In 2006, Grewal sold most of his Subway locations and purchased OhCal, which at the time oversaw 446 Subway franchise stores in Los Angeles County. He later purchased the development rights for Orange County and part of the province of Ontario, Canada. Today, OhCal oversees 663 Subway stores in Los Angeles County, 246 in Orange County and 260 in Ontario.

OhCal’s purchase of the franchise development rights from Feldman gives it oversight of an additional 760 Subway stores in Virginia, 82 in Washington and 111 in Maryland. The Maryland territory does not include the Baltimore metro area. Add in about 50 stores in that region that only open for the summer tourist season, and the total is just over 1,000.

Grewal said it was the prospect of getting the franchise development rights to the market around the suburbs of Washington that made this deal so attractive. The region has seen explosive growth in recent years, driven by the spread of federal government jobs and an expanding roster of defense and national security contractors.

“There have been so many new buildings going in at universities, hospitals and government-related facilities,” he said. “That means a lot of new locations coming up.”

From Subway corporate’s perspective, putting this lucrative East Coast market in the hands of a development agent with a proven track record was crucial. Subway has to approve any sales of development territory.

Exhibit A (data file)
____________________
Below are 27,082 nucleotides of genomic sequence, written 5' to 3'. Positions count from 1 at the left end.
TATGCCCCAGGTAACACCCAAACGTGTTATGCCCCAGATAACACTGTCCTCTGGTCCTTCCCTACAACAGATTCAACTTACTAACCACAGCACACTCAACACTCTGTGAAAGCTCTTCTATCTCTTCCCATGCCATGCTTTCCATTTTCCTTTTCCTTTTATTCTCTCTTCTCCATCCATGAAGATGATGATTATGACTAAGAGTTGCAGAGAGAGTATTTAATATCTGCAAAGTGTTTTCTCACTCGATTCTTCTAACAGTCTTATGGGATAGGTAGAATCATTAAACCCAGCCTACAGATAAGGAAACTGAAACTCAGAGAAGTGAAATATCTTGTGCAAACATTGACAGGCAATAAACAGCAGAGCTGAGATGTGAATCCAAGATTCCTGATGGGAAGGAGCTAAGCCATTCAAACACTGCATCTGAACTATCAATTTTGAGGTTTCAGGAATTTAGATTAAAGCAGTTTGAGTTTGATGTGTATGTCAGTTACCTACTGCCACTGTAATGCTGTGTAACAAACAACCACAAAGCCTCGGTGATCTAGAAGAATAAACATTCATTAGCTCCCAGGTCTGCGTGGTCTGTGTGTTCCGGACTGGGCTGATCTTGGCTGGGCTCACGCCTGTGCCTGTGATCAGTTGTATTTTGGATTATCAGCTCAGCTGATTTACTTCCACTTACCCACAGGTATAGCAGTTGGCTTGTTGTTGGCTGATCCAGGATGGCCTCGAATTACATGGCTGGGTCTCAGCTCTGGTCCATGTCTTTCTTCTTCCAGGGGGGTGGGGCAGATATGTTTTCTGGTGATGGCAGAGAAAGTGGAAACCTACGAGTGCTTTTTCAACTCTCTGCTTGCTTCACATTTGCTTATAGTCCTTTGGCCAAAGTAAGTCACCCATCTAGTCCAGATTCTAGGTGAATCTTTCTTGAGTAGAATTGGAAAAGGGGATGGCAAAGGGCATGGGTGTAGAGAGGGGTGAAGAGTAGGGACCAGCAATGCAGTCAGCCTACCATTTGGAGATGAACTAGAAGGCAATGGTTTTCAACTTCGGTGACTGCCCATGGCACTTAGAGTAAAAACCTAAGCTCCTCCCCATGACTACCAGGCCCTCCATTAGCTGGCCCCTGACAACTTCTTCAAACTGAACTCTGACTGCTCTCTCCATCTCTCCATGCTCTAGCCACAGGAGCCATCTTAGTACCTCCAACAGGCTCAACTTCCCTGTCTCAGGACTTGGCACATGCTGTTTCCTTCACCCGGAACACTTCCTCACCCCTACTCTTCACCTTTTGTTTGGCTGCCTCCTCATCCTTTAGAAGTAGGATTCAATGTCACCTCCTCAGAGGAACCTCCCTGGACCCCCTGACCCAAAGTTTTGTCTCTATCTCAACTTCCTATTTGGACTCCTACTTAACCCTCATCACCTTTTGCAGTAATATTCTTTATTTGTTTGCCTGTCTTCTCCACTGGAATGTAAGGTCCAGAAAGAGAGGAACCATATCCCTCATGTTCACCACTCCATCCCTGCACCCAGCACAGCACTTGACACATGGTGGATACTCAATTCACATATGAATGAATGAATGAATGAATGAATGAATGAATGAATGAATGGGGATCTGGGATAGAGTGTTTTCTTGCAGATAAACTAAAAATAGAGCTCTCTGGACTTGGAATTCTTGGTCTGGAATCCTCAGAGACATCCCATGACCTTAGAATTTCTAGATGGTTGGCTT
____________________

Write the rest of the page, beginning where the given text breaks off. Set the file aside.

“There are many areas of the business that a development agent for the Subway brand must handle, and Hardeep and the OhCal team excel all around,” said Don Fertman, chief development officer with Subway’s corporate office. “Now with the move into another one of our showcase territories–the D.C., Virginia and Maryland area–we are looking forward to what they will accomplish there in making an already great market even better.”

In the family

Grewal has sent his son, Jesse, to manage the newly acquired territories. A nephew already runs the Canadian operations.

He said he intends to add about 30 stores a year, with many of those coming in the Washington area. As a development agent, OhCal scouts out potential sites for stores, then prepares to offer the sites to the nearest franchisee.